Mark Thoma points us to
the House Republicans on the Financial Services Committee just voted to repeal “resolution authority.”
Let’s review the history. When the crisis hit, the government bailed out many financial firms — shadow banks as they are known. That’s not what it does when an ordinary bank fails. When ordinary banks fail, the government takes over the bank, puts the good assets in one pile, the bad assets in another, then repackages the good assets into a new bank that is sold back to the private sector as soon as possible.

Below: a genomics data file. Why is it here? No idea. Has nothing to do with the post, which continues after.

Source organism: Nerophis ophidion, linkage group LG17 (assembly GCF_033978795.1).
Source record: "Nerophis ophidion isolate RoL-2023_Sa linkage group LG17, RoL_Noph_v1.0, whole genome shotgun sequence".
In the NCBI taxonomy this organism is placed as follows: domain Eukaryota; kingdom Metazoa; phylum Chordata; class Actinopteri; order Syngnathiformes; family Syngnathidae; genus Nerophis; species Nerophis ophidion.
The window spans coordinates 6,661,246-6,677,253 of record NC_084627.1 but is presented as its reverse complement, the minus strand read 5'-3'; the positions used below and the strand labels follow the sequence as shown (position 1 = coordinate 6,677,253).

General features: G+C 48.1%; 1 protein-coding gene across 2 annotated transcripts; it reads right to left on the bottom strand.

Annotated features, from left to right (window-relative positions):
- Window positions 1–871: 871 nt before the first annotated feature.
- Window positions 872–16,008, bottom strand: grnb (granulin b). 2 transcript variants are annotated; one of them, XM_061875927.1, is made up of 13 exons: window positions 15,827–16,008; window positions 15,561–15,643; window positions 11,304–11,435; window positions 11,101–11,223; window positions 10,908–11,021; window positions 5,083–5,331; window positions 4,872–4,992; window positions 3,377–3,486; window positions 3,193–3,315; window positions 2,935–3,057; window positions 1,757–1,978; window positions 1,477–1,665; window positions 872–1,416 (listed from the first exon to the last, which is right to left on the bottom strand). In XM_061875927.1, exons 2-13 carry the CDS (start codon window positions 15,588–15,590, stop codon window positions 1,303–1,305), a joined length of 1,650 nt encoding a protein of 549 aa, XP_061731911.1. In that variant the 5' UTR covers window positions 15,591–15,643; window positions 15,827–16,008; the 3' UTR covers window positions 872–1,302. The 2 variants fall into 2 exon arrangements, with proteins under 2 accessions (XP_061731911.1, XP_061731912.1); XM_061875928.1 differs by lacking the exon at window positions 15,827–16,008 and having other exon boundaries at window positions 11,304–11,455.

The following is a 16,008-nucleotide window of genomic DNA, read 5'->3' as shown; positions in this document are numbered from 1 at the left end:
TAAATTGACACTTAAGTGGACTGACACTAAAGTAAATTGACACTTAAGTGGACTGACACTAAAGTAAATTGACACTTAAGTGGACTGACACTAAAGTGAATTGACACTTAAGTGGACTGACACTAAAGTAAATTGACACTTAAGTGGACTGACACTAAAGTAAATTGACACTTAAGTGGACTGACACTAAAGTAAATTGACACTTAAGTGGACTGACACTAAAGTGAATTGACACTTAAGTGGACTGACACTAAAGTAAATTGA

This has many advantages, including the ability to replace managers of failed firms instead of rewarding them with a bailout. So why wasn’t this approach adopted during the financial crisis? The Treasury argues that it did not have the legal authority to take over large shadow banks — these banks fell outside of the existing regulatory umbrella (there is dispute on this point, some people claim the government regulators could have twisted existing regulation to allow this, but government regulators insist otherwise). Thus, government regulators believed there were only two (bad) choices. Let too big to fail banks fail and suffer the economic consequences, or to bail them out, including bailing out the owners and managers who had led the banks to disaster. If it had resolution authority — the ability to step in take over when banks fail — the rewards to management could have been avoided, and taxpayers could have been better protected in other ways, but limits on legal authority gave regulators only two bad options. Do nothing, or bail the banks out.